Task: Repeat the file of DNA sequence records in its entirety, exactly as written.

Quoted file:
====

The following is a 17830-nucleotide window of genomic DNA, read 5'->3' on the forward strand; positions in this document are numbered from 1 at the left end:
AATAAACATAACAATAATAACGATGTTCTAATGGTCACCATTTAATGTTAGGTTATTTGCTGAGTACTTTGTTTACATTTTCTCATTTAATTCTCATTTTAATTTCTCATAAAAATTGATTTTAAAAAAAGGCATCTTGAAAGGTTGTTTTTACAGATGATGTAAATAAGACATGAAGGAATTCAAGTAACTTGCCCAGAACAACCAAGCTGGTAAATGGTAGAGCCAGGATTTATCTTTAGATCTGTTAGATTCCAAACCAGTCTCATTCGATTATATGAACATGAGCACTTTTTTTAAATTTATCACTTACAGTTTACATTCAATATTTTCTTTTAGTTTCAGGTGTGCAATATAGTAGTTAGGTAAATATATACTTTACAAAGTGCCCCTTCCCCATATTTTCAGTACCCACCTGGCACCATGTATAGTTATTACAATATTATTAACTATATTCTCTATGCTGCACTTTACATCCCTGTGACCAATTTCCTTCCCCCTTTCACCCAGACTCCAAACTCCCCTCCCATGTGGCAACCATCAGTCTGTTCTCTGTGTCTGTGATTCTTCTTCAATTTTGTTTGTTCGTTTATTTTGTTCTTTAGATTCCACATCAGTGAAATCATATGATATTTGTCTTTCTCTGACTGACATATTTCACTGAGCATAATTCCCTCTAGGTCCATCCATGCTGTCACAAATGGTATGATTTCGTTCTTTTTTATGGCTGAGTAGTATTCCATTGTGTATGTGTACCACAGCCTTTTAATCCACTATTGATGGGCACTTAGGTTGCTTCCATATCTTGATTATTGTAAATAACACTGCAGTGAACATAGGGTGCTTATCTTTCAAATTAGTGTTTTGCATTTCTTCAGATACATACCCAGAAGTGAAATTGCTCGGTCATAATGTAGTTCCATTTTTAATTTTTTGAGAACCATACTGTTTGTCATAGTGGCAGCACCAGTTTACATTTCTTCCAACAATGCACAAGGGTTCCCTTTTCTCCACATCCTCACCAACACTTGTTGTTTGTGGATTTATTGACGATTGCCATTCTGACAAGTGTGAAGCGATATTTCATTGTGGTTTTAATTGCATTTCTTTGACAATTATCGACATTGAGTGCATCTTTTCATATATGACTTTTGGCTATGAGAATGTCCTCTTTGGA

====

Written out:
The following is a 17830-nucleotide window of genomic DNA, read 5'->3' on the forward strand; positions in this document are numbered from 1 at the left end:
AATAAACATAACAATAATAACGATGTTCTAATGGTCACCATTTAATGTTAGGTTATTTGCTGAGTACTTTGTTTACATTTTCTCATTTAATTCTCATTTTAATTTCTCATAAAAATTGATTTTAAAAAAAGGCATCTTGAAAGGTTGTTTTTACAGATGATGTAAATAAGACATGAAGGAATTCAAGTAACTTGCCCAGAACAACCAAGCTGGTAAATGGTAGAGCCAGGATTTATCTTTAGATCTGTTAGATTCCAAACCAGTCTCATTCGATTATATGAACATGAGCACTTTTTTTAAATTTATCACTTACAGTTTACATTCAATATTTTCTTTTAGTTTCAGGTGTGCAATATAGTAGTTAGGTAAATATATACTTTACAAAGTGCCCCTTCCCCATATTTTCAGTACCCACCTGGCACCATGTATAGTTATTACAATATTATTAACTATATTCTCTATGCTGCACTTTACATCCCTGTGACCAATTTCCTTCCCCCTTTCACCCAGACTCCAAACTCCCCTCCCATGTGGCAACCATCAGTCTGTTCTCTGTGTCTGTGATTCTTCTTCAATTTTGTTTGTTCGTTTATTTTGTTCTTTAGATTCCACATCAGTGAAATCATATGATATTTGTCTTTCTCTGACTGACATATTTCACTGAGCATAATTCCCTCTAGGTCCATCCATGCTGTCACAAATGGTATGATTTCGTTCTTTTTTATGGCTGAGTAGTATTCCATTGTGTATGTGTACCACAGCCTTTTAATCCACTATTGATGGGCACTTAGGTTGCTTCCATATCTTGATTATTGTAAATAACACTGCAGTGAACATAGGGTGCTTATCTTTCAAATTAGTGTTTTGCATTTCTTCAGATACATACCCAGAAGTGAAATTGCTCGGTCATAATGTAGTTCCATTTTTAATTTTTTGAGAACCATACTGTTTGTCATAGTGGCAGCACCAGTTTACATTTCTTCCAACAATGCACAAGGGTTCCCTTTTCTCCACATCCTCACCAACACTTGTTGTTTGTGGATTTATTGACGATTGCCATTCTGACAAGTGTGAAGCGATATTTCATTGTGGTTTTAATTGCATTTCTTTGACAATTATCGACATTGAGTGCATCTTTTCATATATGACTTTTGGCTATGAGAATGTCCTCTTTGGA